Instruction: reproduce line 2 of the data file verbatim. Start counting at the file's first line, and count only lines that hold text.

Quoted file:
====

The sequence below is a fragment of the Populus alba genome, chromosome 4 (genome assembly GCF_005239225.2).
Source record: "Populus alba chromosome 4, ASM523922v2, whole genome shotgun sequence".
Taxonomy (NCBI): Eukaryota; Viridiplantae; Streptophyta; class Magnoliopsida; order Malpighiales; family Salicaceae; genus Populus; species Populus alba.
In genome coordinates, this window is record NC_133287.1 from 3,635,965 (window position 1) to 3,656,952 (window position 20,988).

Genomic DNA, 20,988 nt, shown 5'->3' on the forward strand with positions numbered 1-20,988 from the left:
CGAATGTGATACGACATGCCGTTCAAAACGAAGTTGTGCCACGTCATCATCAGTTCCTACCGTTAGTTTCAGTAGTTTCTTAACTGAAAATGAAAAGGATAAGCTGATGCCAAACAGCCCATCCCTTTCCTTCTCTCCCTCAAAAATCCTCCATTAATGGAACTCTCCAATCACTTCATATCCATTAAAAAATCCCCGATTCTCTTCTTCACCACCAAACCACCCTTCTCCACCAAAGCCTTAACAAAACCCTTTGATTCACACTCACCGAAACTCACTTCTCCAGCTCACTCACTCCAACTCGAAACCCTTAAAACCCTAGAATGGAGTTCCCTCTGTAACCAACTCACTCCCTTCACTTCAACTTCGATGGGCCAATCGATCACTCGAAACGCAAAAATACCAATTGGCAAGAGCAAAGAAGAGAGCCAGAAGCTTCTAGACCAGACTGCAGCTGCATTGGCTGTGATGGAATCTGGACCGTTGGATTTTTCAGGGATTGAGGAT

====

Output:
Source record: "Populus alba chromosome 4, ASM523922v2, whole genome shotgun sequence".